The Dirty Dozen: Twelve Ways to Survive an SEC Examination
It starts with a phone call. An SEC examiner’s office telephones your firm to let you know that you will be subjected to a thorough review. About a week later, you get a more formal letter that asks you for documents that may include trading records, compliance manuals, client lists, investment records, employee files, financial reporting, cyber security policies and vendor contracts. Your firm will generally have a week or two to prepare and send these documents, and then the SEC examiner will come to your office. There they will set up shop in an empty conference room and begin their onsite review process that will likely include more document requests and interviews with key staff. At the end of this process you will get a letter outlining areas where compliance policies or procedures need improvement.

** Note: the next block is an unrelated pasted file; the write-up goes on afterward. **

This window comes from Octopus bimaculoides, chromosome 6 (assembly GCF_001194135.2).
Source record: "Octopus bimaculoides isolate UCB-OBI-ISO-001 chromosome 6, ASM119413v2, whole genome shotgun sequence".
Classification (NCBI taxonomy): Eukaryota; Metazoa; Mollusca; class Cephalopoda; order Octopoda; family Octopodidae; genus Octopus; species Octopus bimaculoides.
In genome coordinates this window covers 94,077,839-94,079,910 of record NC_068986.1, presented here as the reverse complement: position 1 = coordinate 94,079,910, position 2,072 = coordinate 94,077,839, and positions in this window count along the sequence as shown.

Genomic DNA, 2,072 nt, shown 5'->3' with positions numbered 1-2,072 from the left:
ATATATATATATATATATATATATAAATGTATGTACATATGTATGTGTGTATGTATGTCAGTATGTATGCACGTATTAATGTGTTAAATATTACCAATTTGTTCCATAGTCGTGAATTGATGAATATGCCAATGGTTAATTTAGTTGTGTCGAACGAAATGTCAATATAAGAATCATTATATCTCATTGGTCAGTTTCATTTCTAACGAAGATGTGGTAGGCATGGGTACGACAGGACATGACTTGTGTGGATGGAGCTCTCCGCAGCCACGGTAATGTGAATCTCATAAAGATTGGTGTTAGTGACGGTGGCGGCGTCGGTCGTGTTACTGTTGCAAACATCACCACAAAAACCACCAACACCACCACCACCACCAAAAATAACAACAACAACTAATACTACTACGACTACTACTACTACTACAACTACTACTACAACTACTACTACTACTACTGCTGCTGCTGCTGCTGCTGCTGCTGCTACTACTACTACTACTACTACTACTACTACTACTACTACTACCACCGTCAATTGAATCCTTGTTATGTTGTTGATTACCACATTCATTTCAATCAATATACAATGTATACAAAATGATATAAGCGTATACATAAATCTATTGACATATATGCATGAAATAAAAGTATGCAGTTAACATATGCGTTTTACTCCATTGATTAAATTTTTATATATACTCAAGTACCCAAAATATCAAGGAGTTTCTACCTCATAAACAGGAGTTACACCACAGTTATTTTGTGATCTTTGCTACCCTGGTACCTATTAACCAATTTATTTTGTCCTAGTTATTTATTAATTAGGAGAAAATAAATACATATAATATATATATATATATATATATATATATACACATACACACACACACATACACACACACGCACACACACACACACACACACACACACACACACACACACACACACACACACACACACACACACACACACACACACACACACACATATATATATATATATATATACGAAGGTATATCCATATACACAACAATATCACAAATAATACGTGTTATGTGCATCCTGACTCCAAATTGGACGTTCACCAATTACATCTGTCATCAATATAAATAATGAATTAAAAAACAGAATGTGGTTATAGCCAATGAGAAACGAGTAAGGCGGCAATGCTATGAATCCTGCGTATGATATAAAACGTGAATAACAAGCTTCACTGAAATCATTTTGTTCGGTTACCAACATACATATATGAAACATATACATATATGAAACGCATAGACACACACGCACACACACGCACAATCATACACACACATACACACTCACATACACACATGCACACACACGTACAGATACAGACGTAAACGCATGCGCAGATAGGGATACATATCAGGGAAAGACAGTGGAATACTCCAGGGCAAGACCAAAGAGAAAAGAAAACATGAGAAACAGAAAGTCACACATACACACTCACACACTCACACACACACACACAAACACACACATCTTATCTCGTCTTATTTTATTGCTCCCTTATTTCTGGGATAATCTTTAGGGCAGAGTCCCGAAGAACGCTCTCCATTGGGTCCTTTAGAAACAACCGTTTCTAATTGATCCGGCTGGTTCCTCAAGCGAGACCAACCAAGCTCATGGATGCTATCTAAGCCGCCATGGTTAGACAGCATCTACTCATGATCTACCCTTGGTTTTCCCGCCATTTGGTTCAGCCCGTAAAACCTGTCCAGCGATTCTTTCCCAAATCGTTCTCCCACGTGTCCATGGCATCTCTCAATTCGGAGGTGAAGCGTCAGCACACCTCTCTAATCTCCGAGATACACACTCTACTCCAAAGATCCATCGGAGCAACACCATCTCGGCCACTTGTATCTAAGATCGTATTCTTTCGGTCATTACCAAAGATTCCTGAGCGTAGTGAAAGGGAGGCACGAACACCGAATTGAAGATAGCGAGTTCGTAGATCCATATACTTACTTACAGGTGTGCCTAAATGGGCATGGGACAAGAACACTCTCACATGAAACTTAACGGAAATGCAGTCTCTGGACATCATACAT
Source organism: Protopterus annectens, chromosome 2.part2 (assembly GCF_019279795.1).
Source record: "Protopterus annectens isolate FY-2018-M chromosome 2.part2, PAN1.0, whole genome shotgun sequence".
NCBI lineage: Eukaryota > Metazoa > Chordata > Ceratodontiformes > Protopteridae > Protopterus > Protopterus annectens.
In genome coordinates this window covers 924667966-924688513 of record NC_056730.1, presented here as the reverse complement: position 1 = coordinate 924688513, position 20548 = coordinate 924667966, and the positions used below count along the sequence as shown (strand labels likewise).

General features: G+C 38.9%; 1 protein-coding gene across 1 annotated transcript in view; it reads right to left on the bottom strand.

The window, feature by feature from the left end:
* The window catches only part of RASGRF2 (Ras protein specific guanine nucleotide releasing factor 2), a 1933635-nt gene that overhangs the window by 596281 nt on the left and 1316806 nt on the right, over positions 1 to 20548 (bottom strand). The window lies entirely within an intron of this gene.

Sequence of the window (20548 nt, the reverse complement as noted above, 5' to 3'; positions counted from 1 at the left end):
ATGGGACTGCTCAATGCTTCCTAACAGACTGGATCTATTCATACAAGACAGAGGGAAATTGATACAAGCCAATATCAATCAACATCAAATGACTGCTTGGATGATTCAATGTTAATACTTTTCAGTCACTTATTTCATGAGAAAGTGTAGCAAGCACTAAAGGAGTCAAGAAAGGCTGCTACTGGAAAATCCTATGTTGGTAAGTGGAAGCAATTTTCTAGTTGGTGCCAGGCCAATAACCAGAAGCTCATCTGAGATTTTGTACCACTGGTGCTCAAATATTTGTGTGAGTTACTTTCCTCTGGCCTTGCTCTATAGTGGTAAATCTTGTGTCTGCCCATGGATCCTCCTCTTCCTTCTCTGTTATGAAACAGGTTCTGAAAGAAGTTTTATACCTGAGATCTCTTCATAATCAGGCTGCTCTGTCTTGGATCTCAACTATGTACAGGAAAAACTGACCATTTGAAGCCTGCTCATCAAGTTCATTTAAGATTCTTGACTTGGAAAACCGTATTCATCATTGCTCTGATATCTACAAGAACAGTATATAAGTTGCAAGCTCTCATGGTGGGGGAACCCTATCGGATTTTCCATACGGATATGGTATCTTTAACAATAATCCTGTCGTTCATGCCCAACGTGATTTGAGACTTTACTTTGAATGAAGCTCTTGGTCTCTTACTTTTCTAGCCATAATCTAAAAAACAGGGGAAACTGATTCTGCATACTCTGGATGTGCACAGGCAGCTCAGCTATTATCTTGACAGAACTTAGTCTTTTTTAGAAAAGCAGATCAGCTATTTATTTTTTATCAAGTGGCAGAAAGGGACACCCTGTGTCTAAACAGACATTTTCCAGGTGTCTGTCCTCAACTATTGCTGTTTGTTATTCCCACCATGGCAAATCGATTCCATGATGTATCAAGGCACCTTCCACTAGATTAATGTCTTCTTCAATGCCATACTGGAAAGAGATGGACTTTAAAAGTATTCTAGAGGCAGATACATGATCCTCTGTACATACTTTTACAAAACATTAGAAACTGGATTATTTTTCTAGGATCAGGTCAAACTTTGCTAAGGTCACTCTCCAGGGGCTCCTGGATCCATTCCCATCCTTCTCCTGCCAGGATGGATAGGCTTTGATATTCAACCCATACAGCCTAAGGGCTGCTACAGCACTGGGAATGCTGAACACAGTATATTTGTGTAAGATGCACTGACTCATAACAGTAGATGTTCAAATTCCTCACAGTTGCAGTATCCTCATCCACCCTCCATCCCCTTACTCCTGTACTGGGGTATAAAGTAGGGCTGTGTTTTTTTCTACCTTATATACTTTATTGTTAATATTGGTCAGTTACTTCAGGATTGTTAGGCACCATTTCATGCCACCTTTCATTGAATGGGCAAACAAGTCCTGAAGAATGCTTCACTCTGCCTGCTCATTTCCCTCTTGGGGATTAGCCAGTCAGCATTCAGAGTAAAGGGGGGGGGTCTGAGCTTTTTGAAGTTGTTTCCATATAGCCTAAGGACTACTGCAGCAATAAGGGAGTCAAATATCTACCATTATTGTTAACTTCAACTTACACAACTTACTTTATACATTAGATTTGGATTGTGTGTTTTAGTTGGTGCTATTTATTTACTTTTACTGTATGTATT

The good news is that only about 8% of SEC examinations uncover problems serious enough to be turned over to enforcement. The bad news is that, if handled poorly, these examinations can drag on for weeks or months, taking up time and resources that might otherwise be dedicated to growing your business. However, if you approach the examination process in the right way, it can yield useful insight into how to manage the risks of your business.